- The Washington Times - Wednesday, October 26, 2005

PIKESVILLE, Md. (AP) — Rabbi Herman N. Neuberger, leader of the Orthodox Ner Israel Rabbinical College for more than half a century, died Oct. 21 of cardiac arrest at his home at the Pikesville school. He was 87.

Mr. Neuberger helped fellow Jews escape the religious persecution of other nations and fostered dialogue between faiths.

He had been associated with Ner Israel since 1942 and helped it develop from a 50-student school to an institute with an enrollment of more than 800. The school is one of the nation’s most prominent Orthodox rabbinical colleges.

Many members of Baltimore’s Orthodox community escaped to the area, with Mr. Neuberger’s help, from countries that threatened Jews’ existence.

Mr. Neuberger traveled to Iran in 1976 and began bringing Iranians back to Ner Israel with the hope they would return home to share what they had learned. In 1979, after the Iranian revolution, Mr. Neuberger began helping Jews to emigrate from the country.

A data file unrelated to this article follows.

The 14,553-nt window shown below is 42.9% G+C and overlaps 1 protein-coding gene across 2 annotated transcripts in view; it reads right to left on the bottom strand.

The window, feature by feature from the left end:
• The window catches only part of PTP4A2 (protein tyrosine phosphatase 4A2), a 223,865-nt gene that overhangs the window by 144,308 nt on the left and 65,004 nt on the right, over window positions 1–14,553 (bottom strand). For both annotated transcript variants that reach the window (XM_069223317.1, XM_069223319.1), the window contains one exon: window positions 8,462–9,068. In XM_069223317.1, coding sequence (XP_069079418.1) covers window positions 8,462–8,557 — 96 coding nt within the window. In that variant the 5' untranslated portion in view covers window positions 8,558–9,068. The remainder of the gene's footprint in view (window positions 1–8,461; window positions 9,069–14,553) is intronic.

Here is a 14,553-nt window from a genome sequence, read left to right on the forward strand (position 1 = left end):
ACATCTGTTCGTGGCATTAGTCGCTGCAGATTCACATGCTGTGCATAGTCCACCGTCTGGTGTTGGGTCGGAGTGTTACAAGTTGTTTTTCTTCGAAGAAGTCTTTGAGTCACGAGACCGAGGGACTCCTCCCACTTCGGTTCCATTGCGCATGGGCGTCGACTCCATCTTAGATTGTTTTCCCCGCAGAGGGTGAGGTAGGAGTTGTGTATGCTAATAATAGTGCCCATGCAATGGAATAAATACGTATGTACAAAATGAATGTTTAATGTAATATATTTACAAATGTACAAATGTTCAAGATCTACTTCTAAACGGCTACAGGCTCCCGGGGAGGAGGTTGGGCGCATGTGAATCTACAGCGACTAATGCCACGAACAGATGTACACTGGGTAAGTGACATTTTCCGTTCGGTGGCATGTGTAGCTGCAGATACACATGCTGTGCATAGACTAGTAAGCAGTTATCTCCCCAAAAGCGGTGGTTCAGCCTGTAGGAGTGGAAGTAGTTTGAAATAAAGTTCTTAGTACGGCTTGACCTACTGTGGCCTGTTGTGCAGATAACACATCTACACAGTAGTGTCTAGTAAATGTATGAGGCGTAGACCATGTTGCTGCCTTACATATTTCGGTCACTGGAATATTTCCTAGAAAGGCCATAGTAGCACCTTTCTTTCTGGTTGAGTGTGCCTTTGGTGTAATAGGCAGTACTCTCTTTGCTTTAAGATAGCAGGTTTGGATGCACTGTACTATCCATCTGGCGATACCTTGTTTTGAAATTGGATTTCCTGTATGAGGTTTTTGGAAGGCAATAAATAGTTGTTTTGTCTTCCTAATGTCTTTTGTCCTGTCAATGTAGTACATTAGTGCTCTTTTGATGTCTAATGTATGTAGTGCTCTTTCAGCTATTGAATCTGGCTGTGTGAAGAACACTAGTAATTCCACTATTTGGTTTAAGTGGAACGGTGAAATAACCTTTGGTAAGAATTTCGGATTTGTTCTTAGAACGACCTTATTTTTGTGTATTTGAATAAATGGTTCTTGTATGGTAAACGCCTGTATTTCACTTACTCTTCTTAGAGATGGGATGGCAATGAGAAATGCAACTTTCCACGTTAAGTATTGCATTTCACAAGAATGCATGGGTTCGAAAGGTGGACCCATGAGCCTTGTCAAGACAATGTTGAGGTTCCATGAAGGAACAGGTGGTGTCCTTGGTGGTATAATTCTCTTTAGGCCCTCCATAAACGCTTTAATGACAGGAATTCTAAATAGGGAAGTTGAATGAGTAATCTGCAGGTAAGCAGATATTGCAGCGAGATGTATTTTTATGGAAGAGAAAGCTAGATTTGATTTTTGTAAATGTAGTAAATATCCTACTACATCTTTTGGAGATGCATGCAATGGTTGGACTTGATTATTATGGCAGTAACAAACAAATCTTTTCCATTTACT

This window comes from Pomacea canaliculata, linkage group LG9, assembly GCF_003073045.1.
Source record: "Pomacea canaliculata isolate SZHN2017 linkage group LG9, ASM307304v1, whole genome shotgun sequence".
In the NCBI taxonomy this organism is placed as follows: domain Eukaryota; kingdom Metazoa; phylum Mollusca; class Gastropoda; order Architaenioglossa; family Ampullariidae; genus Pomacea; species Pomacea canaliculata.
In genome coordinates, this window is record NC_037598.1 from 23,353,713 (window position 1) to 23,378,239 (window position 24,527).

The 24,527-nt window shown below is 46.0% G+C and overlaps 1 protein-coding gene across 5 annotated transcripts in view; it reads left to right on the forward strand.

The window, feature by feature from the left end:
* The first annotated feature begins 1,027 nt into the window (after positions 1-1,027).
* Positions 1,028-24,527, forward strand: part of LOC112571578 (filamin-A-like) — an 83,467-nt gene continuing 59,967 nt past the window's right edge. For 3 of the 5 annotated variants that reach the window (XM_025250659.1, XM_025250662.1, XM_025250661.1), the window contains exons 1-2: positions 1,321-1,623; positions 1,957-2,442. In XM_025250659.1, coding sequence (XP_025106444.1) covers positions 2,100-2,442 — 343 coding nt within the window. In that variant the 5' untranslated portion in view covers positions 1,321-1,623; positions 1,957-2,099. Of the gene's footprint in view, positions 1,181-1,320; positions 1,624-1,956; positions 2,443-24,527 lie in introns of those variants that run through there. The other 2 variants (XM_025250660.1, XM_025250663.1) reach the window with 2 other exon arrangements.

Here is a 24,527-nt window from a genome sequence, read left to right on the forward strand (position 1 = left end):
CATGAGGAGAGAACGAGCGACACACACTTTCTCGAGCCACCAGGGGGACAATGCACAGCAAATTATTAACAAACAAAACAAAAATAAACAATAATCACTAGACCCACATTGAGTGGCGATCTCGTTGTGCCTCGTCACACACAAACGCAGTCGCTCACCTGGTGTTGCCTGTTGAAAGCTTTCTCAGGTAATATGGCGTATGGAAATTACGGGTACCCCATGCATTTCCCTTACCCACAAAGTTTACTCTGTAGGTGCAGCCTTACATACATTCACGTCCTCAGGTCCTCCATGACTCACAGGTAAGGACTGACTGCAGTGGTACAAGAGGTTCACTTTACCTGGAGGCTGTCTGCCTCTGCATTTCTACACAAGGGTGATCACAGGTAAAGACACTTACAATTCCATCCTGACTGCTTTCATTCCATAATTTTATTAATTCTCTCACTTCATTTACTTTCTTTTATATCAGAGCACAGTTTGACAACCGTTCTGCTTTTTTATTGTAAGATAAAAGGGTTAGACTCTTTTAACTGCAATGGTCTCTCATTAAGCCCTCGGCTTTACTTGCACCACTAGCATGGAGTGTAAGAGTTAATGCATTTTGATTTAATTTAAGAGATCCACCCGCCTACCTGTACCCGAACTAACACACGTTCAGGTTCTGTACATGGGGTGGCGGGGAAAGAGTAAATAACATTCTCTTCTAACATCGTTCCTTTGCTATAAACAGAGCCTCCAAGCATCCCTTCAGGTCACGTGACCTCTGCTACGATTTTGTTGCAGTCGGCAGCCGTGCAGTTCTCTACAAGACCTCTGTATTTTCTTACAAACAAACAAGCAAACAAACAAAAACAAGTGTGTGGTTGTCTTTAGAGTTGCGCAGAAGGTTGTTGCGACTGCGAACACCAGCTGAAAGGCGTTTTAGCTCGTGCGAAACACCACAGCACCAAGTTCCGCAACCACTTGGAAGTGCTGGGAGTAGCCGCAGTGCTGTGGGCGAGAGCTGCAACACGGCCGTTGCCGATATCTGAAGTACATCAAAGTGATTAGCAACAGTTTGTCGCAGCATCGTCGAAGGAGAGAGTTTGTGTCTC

In the early 1980s, he pressured the U.S. State Department to recognize Iranian Jews as political refugees — a status that allowed them to enter the United States. The rabbi waived tuition and took in many as students.

“This man saved Iranian Jewry,” said Rabbi Leonard Oberstein, an official at the school.

Mr. Oberstein estimated that nearly 1,000 people were brought to the United States through Mr. Neuberger’s persistence and generosity during the 1970s and 1980s.

Mr. Neuberger was born in a small Bavarian town and came alone to the United States in 1938. On a trip to visit family in Baltimore, he stopped by the school and decided to stay.

Cardinal William H. Keeler, who serves as a liaison between the Roman Catholic Church and the Jewish community, said that shortly after he arrived in the city, Mr. Neuberger approached him.

“I found him to be a wonderful, generous collaborator in the efforts that we made together,” Cardinal Keeler said. “He was just a wonderful person in working on issues that we held in common.”

Mr. Neuberger’s survivors include his sons, Rabbi Sheftel Neuberger, Isaac Neuberger, Rabbi Shrago Neuberger, Yaakov Neuberger and Rabbi Ezra Neuberger, all of Baltimore. His wife, Judith Kramer, died in 1994.


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